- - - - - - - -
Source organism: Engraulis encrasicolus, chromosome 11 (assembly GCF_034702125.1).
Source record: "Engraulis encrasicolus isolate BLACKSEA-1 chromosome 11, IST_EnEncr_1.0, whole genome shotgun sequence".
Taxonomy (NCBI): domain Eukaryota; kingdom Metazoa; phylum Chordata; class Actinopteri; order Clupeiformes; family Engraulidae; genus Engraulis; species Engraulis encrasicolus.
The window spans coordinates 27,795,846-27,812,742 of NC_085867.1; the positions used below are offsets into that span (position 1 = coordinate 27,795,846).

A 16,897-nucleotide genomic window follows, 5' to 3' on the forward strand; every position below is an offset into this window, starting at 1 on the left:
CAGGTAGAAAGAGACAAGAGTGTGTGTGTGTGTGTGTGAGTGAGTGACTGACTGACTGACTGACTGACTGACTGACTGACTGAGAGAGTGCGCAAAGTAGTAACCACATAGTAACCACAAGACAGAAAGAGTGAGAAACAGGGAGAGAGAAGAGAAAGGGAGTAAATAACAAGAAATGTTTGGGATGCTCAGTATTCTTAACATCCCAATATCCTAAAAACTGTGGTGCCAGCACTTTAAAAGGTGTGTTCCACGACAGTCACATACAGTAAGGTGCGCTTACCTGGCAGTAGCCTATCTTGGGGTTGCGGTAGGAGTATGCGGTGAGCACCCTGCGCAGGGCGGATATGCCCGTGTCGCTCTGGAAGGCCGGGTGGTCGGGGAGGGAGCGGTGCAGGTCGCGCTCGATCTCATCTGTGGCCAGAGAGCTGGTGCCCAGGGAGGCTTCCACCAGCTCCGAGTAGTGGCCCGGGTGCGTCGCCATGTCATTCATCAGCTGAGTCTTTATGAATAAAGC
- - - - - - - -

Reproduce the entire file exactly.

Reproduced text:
Source organism: Engraulis encrasicolus, chromosome 11 (assembly GCF_034702125.1).
Source record: "Engraulis encrasicolus isolate BLACKSEA-1 chromosome 11, IST_EnEncr_1.0, whole genome shotgun sequence".
Taxonomy (NCBI): domain Eukaryota; kingdom Metazoa; phylum Chordata; class Actinopteri; order Clupeiformes; family Engraulidae; genus Engraulis; species Engraulis encrasicolus.
The window spans coordinates 27,795,846-27,812,742 of NC_085867.1; the positions used below are offsets into that span (position 1 = coordinate 27,795,846).

A 16,897-nucleotide genomic window follows, 5' to 3' on the forward strand; every position below is an offset into this window, starting at 1 on the left:
CAGGTAGAAAGAGACAAGAGTGTGTGTGTGTGTGTGTGAGTGAGTGACTGACTGACTGACTGACTGACTGACTGACTGACTGAGAGAGTGCGCAAAGTAGTAACCACATAGTAACCACAAGACAGAAAGAGTGAGAAACAGGGAGAGAGAAGAGAAAGGGAGTAAATAACAAGAAATGTTTGGGATGCTCAGTATTCTTAACATCCCAATATCCTAAAAACTGTGGTGCCAGCACTTTAAAAGGTGTGTTCCACGACAGTCACATACAGTAAGGTGCGCTTACCTGGCAGTAGCCTATCTTGGGGTTGCGGTAGGAGTATGCGGTGAGCACCCTGCGCAGGGCGGATATGCCCGTGTCGCTCTGGAAGGCCGGGTGGTCGGGGAGGGAGCGGTGCAGGTCGCGCTCGATCTCATCTGTGGCCAGAGAGCTGGTGCCCAGGGAGGCTTCCACCAGCTCCGAGTAGTGGCCCGGGTGCGTCGCCATGTCATTCATCAGCTGAGTCTTTATGAATAAAGC